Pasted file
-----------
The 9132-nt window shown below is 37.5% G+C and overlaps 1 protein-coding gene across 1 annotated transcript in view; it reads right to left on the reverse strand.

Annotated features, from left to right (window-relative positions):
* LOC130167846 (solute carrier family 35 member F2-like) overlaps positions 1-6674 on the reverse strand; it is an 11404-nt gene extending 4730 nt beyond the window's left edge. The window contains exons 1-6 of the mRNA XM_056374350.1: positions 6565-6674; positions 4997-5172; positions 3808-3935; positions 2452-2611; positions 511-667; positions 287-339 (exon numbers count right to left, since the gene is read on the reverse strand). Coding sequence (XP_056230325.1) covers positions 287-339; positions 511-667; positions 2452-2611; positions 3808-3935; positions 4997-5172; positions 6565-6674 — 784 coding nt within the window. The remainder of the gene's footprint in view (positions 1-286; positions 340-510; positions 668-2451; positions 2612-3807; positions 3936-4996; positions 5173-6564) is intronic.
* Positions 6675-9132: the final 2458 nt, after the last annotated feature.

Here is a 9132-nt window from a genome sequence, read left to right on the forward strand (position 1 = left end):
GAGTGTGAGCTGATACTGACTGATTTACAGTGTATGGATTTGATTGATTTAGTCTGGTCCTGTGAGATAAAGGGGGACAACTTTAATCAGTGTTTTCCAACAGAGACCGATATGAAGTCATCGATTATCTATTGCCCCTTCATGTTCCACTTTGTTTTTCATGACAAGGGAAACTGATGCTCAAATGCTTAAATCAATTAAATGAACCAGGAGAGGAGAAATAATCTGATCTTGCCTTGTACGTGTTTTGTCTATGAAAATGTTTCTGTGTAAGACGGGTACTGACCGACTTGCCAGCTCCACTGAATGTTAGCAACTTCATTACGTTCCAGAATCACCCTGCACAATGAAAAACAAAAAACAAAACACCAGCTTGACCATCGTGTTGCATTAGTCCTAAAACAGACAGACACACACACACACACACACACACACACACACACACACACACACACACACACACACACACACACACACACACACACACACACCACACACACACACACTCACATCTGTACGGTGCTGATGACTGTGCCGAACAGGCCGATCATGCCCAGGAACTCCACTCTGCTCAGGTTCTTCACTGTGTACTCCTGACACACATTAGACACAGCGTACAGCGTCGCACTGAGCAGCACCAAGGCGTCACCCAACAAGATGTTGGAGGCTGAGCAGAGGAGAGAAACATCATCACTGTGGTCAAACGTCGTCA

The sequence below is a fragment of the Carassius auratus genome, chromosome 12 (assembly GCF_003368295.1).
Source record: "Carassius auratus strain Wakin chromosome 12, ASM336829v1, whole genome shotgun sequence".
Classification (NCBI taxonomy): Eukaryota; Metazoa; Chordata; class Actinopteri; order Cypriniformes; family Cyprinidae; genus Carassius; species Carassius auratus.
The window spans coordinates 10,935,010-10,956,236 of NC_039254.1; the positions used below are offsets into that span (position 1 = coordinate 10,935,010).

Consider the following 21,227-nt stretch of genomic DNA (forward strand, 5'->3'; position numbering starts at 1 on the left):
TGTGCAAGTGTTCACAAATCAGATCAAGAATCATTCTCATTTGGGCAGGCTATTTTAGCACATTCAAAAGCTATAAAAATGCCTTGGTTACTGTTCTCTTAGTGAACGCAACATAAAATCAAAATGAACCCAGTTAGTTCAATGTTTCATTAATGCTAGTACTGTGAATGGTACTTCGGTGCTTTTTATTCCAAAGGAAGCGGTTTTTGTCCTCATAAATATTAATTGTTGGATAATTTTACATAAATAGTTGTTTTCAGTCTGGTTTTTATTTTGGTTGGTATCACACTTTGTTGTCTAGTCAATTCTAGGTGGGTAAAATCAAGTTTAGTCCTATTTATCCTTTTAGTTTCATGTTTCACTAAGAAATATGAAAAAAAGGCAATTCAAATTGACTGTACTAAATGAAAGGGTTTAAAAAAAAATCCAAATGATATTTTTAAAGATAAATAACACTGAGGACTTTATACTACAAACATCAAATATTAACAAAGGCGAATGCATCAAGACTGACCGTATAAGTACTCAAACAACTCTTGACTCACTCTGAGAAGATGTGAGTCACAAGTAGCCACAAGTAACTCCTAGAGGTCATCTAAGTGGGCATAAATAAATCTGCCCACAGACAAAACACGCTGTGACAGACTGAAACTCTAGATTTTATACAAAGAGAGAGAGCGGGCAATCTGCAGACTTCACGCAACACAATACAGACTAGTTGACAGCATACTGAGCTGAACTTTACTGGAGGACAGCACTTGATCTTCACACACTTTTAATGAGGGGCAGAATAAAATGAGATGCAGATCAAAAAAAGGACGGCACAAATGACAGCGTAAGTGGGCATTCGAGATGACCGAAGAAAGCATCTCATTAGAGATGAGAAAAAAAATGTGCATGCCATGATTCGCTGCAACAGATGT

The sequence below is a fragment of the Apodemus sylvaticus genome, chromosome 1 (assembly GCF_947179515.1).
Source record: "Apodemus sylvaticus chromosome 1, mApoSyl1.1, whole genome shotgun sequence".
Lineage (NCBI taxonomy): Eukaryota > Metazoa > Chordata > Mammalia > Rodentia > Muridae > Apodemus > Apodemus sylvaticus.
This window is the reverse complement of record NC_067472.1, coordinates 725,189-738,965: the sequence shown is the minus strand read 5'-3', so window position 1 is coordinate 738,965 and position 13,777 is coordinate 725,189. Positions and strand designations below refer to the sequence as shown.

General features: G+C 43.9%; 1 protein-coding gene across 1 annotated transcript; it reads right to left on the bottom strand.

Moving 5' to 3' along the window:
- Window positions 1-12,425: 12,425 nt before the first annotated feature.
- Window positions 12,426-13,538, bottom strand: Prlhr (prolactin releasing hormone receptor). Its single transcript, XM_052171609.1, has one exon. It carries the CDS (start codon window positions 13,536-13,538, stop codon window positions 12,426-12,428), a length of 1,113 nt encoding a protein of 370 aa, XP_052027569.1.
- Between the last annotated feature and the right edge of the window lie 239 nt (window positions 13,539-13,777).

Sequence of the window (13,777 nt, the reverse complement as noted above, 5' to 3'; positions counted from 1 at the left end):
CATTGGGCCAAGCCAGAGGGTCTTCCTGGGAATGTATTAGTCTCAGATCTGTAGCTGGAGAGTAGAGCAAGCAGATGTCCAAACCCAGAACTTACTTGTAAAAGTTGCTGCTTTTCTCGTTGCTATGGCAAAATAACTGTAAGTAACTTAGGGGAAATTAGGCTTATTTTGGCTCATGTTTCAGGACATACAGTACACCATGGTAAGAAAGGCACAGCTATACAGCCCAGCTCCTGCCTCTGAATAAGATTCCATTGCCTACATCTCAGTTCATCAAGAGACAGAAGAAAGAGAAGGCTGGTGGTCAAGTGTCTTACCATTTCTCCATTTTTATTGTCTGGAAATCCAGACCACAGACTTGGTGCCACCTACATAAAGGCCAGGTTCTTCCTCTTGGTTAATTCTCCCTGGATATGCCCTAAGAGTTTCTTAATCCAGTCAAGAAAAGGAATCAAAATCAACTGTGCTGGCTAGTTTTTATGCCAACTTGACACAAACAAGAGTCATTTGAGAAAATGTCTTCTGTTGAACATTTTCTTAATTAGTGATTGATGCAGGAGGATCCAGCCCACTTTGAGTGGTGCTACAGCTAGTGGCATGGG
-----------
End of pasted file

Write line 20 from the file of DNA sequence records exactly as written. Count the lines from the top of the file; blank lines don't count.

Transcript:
- Window positions 12,426-13,538, bottom strand: Prlhr (prolactin releasing hormone receptor). Its single transcript, XM_052171609.1, has one exon. It carries the CDS (start codon window positions 13,536-13,538, stop codon window positions 12,426-12,428), a length of 1,113 nt encoding a protein of 370 aa, XP_052027569.1.